Pakistan: Inter-Services Intelligence (ISI)
ISI is widely regarded as the “deep state” of Pakistan. It is a powerful but opaque intelligence service that controls the nation’s substantial nuclear arsenal and organizes its relations with jihadist organizations in Kashmir and Afghanistan. ISI has extraordinary influence over Pakistan’s elected government.
The ISI, founded upon the creation of Pakistan in 1948, gained global prominence in the 1980s when it sponsored Afghan insurgents fighting the Soviet-backed government. In the words of American journalist Steve Coll: “ISI was instrumental in supporting seven Sunni Muslim mujahideen groups in their jihad against the Soviets and was the principal conduit of covert US and Saudi funding. It subsequently played a pivotal role in the emergence of the Taliban.”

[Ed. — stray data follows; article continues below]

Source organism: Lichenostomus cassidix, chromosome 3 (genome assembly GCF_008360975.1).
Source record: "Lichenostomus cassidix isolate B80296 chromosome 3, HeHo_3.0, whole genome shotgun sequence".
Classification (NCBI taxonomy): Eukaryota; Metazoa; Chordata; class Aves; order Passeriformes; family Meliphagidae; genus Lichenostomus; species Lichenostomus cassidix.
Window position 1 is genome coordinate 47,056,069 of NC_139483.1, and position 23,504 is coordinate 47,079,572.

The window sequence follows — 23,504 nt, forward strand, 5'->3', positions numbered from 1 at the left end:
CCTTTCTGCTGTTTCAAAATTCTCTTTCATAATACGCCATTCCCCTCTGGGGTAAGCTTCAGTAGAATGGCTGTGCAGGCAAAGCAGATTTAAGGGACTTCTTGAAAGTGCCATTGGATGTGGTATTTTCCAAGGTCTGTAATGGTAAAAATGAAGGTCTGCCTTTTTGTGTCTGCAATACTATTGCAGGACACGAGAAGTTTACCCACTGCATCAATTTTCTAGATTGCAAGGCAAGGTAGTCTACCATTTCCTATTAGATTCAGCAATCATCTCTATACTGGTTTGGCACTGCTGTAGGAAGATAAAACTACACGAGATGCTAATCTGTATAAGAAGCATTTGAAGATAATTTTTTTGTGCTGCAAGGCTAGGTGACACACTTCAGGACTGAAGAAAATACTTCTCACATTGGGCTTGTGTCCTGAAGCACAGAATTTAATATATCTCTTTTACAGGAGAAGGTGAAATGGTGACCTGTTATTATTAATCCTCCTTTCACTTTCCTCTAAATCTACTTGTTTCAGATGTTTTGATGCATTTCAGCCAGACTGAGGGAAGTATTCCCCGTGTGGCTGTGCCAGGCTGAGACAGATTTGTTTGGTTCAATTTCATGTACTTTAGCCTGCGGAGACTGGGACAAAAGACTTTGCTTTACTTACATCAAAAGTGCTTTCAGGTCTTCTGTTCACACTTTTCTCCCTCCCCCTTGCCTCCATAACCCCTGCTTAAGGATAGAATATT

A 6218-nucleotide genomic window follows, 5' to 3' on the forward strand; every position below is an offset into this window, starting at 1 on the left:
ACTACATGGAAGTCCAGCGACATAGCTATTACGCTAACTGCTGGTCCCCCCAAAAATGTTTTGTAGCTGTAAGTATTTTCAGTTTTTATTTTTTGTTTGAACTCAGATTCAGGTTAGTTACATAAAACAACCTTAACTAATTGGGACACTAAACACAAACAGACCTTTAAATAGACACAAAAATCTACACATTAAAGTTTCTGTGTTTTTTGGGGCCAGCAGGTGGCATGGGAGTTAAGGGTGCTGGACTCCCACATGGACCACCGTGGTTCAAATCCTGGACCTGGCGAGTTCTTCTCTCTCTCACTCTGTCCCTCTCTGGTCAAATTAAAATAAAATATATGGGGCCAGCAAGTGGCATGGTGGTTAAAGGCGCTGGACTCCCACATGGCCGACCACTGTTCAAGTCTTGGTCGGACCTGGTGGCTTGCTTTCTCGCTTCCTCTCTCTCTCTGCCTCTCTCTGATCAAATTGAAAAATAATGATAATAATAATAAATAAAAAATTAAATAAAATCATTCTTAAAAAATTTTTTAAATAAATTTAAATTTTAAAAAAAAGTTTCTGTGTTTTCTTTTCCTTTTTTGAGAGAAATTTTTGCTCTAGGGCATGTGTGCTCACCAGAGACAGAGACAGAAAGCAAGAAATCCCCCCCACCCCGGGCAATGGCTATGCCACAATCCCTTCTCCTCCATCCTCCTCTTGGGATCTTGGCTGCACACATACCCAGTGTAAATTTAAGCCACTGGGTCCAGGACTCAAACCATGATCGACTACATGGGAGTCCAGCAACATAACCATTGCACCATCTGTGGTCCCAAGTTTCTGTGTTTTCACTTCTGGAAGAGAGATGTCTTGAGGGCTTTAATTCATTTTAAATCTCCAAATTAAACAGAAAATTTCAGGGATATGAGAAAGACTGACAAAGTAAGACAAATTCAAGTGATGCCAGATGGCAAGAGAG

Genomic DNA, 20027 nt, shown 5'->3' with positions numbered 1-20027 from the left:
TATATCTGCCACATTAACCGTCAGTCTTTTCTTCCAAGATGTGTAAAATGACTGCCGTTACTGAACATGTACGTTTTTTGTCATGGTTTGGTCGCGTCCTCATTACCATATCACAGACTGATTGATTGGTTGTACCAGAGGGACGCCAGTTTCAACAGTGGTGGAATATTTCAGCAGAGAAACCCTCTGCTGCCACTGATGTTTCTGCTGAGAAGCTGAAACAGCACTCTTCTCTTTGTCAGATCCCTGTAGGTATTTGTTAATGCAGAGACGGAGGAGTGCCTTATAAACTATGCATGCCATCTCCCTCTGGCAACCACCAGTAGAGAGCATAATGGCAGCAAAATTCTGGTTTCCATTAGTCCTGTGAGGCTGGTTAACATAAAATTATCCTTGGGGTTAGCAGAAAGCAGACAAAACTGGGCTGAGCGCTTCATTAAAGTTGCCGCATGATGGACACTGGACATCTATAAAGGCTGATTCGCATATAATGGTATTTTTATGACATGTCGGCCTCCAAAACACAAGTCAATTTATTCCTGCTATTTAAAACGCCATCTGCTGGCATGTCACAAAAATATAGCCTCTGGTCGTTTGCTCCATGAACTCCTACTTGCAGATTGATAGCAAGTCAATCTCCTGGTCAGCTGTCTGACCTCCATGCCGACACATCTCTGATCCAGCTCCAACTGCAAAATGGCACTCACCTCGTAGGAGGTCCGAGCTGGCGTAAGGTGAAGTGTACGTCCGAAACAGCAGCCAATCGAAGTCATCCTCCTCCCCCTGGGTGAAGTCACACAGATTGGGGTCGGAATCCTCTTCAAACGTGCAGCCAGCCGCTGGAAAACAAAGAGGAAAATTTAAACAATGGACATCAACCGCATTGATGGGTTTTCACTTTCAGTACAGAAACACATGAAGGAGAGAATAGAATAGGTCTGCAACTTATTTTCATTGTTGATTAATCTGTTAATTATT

The strategy of employing Islamist militant proxies to promote Pakistan’s perceived interests, mainly vis-à-vis India, continues. Over the past decade, the ISI has repeatedly been accused by the United States and India of actively supporting Afghan insurgents with money, supplies, and planning guidance.
After U.S. commandos killed Osama bin Laden in his family compound in Abbottabad Pakistan in 2011, ISI officials denied knowing that bin Laden was living there, a claim that U.S. officials find unbelievable. Nonetheless, the ISI maintains close relations with the American CIA, because of the country’s strategic importance.
The ISI is currently headed by Lieutenant-General Faiz Hameed who was appointed in June 2019.